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DACAmented students await six months for Congress solution

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Photo Illustration / Todd Kleiboer

Photo Illustration / Todd Kleiboer

Photo Illustration / Todd Kleiboer

Daniel Yanez, News Editor

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Attorney General of the United States, Jeff Sessions, announced the end of the Deferred Action for Childhood Arrivals (DACA) program last week. The announcement came after a weekend newsbreak from various national news sources suggesting that President Donald Trump would rescind former President Barack Obama’s executive order.

The program, which was enacted in 2012 through executive order has allowed hundreds of thousands of young people who were brought to the United States without proper documentation as children to remain in the country. Eligible recipients were able to live and work legally in the U.S. for renewable two-year periods. As of Sept. 13, Trump and Democratic leaders have closely negotiated legislation protecting DACA recipients but no final agreement has been released.

Although ending the Obama administration program directly affects approximately 800,000 DACA recipients, Assistant Professor of Spanish, Flavia Belpoliti, said Trump’s decision would have a wider impact across the nation. Belpoliti said the news was not a surprise move from the president but said his decision was shocking.

Associate Professor of Spanish, Inmaculada Cívico Lyons, said she was saddened by the news. She said the end of the program will bring about consequences that will affect a large number of people.

“I think it’s sad because it’s a mistake. It seems to me like the administration did not really think through the short term and long term consequences of eliminating the executive order that President Obama put in place,” said Lyons. “The number of people that will be affected by this will be enormous, they will be affected in a very negative way.”

Lyons said the university would be impacted directly as it houses international students who are protected by the executive order. Belpoliti also said rounds of contradictory information is causing levels of uncertainty among individuals being affected. Belpoliti said many don’t know what their life is going to be like.

“I was not really surprised, it’s part of his overall political campaign and his position for a long time,” said Belpoliti. “My first thoughts were for my students. We have a lot of students in our Spanish programs, both undergraduate and graduate students who are DACA recipients.”

Cesar Quezada, a psychology and criminal justice major, said he felt a mixture of emotions including anger and disappointment. Quezada, a DACA recipient, said he fears what the next six months hold in store.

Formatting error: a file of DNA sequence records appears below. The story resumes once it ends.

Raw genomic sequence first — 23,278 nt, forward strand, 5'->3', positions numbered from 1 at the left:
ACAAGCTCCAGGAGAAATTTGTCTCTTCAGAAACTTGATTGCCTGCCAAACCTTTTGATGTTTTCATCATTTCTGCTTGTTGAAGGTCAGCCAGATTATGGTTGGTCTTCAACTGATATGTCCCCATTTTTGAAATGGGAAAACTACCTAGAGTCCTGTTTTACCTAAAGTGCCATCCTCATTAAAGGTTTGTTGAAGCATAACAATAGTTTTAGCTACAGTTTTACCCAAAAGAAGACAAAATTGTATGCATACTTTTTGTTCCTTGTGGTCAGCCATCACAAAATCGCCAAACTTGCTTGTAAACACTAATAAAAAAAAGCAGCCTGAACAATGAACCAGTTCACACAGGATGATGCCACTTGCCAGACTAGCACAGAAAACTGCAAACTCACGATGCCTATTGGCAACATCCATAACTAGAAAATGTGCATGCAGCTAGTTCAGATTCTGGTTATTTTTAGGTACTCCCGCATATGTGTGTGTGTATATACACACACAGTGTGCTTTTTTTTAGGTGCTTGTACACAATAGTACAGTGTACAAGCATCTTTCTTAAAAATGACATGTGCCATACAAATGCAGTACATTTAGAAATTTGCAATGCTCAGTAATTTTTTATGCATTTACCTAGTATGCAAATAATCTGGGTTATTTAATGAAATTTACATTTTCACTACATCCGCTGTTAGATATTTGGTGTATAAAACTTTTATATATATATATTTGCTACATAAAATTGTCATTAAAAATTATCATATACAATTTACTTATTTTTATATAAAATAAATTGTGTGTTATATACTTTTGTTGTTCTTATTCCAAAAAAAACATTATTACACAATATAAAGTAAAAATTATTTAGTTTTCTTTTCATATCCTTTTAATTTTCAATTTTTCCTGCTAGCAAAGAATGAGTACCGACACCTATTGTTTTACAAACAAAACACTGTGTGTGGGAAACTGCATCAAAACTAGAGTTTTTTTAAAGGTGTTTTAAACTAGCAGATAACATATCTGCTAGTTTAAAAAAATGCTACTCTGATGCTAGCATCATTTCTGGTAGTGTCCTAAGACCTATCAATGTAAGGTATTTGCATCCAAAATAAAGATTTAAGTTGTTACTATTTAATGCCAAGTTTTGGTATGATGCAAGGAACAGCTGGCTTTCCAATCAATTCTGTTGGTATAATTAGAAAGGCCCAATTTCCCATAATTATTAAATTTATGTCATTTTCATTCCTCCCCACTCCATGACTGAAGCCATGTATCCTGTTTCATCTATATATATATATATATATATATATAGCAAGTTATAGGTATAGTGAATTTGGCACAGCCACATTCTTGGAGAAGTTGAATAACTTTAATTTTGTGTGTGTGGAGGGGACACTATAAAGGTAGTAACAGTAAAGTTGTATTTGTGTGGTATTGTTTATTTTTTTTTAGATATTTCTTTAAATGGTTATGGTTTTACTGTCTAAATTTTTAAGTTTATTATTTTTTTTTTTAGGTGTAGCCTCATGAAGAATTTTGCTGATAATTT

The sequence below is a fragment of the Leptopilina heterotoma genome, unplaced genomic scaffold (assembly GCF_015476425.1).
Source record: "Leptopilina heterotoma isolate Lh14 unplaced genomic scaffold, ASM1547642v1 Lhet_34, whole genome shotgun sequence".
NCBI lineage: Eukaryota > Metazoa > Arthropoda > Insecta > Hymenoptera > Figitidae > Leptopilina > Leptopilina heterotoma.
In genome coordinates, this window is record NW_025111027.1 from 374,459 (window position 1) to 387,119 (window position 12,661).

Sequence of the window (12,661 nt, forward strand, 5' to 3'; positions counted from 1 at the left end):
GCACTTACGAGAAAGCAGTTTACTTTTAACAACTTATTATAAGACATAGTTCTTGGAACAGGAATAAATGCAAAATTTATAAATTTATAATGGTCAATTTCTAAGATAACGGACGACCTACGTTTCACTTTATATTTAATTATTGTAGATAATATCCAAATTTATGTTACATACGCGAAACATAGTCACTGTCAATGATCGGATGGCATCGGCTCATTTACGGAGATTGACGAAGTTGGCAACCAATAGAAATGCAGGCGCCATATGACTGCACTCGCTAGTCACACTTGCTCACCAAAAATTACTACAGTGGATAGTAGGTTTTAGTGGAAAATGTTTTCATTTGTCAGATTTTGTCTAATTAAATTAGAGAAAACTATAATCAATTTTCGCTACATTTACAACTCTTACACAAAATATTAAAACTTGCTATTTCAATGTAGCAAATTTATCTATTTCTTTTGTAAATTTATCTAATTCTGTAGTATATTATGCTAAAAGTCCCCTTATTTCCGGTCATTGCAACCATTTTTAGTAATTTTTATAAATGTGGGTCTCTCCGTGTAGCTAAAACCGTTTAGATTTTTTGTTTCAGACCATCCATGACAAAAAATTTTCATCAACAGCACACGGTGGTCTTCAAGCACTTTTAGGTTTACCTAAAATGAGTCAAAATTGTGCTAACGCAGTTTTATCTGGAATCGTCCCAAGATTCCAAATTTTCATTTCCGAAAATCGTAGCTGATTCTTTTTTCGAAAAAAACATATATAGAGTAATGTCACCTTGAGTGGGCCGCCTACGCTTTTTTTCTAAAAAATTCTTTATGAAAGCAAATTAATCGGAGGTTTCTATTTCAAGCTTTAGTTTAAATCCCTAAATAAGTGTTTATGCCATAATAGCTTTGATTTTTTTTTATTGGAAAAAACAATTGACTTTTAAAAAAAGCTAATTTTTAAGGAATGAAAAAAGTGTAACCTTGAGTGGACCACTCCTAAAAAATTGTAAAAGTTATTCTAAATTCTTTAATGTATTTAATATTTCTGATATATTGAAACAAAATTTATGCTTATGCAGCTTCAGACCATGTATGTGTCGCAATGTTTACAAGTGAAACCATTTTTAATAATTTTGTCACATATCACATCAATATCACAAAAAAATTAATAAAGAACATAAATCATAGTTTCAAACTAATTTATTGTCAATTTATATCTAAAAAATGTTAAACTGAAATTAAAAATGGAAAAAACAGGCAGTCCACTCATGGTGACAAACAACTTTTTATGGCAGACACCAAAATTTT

“I’m in jeopardy of not getting my work permit and visa renewed. By not having these papers renewed I am unable to obtain work or any type of financial aid to help pay for school,” said Quezada. “There is still some hope that Congress will bring a resolution. All I’m asking for and hoping for is for the resolution to have a way to provide for our families and obtain the education we cannot obtain in the countries we were born in.”

While the situation may seem dire for some, Fred Fuentes, assistant dean of Enrollment Management for Hispanic Outreach and Retention, said he is hopeful President Trump is continuing an effort to protect students beyond memorandum through solidified federal law.

“I am reassured that their progress as students, upstanding citizens, and members of each of our communities will provide them with all of the privileges and rights associated with being proud Americans,” said Fuentes. “My hope is that the impact results in further educating each other and empowering each other. I am also hopeful that so many of my colleagues, a diverse group of staff, faculty and community members have all reached out in support.”

Fuentes said students at A&M-Commerce are well informed community members from diverse backgrounds. He said some of them self-identify as the students being directly impacted by these political decisions. Fuentes also said the Latino American Mentorship Program, the Student Organization of Latinos (SOL) and the Hispanic Student Association (HSA) are a few of TAMUC’s organizations working together to keep each other informed.

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DACAmented students await six months for Congress solution